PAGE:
Vicki Hinze © 2003-2011
Q. I have a mss ready to be submitted, but I’ve run into a question on word count. I type in Arial, as I find it more attractive and easier to read than Courier. When I do the word count using the word processor, my mss totals approximately 61,000 words. The mss using Arial is 255 pages, but most of the pages aren’t 25 lines. I’ve changed the font to Courier, and adjusted the margin slightly to make sure I have 25 lines per page. This gives me 292 pages.
This times 250 words equals 73,000 words. I knew there’d be a difference when I changed fonts, but I wasn’t expecting such a big difference! My question now is, do I have a 61,000 word mss or do I have a 73,000 word mss? As a related question, do any publishers still go by the page count?
A. The answer is: I’m sorry, but I don’t know.
Let me explain.
Some fonts are “justified,” which means each letter or space is given the exact same amount of space on the page. Some are not. Some word processing programs count “white” space (blank lines and spaces) and some do not.
The bottom line is that the best way to get a word count like the publisher’s is to count the words on three pages and then use the average for all pages. That will get the publisher into “playing” range on printed fonts. They do have a little flexibility there and this method gets them into it.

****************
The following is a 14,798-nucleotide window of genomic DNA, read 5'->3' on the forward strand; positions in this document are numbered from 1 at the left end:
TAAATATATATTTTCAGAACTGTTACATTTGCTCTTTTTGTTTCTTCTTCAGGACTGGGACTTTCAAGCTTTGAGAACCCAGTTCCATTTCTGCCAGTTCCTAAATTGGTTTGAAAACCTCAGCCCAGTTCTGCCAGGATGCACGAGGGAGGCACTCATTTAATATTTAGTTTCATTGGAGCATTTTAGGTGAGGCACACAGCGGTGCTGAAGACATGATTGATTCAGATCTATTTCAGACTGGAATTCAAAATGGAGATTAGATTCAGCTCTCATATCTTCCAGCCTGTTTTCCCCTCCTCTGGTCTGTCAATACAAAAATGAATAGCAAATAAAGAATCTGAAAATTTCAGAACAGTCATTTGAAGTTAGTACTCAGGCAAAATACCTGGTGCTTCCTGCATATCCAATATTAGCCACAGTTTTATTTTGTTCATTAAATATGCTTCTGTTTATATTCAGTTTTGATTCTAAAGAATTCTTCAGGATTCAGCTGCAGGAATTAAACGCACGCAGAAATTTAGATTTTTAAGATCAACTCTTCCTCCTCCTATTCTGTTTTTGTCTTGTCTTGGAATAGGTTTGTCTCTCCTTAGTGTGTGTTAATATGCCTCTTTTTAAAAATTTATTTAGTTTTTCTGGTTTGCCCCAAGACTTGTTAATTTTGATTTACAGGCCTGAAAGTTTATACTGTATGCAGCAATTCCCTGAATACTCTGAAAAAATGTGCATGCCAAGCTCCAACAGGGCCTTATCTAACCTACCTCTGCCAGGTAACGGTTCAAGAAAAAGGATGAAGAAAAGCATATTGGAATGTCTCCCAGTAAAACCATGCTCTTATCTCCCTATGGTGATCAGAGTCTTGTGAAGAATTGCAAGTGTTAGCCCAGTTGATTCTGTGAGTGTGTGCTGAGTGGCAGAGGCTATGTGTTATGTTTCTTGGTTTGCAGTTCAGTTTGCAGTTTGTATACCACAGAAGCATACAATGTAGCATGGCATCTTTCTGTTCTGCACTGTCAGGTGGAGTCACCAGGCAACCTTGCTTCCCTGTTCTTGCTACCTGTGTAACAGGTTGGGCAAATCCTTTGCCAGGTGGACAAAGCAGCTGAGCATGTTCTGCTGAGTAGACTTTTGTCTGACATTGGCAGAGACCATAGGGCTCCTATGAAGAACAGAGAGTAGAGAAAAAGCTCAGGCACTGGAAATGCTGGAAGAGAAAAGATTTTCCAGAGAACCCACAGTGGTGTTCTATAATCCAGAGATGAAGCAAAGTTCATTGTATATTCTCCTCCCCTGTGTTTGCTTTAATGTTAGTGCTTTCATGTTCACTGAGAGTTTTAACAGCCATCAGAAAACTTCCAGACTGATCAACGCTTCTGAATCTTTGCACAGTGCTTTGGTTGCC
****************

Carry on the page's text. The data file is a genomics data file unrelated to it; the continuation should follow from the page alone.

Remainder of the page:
Some will say to count the words on one page and then take out the blank lines on “Short” pages–the first and last page of each chapter. I would guard against that since blank lines do have novel space as well.
I would also suggest that you not use the Ariel font for your manuscripts. If you positively hate Courier, then use Times New Roman. Why? It’s footed, like Courier but nicer looking on the page. Do be aware that, unlike Courier, the letters take different amounts of space so you really will need to count a couple pages for the most accurate word count.
Why do you need a footed font? It’s easier on the eye. That’s significant because everyone in this business suffers from eye strain. Footed fonts help the eye not tire so quickly. That’s a good thing, especially when it’s your manuscript that’s being read.*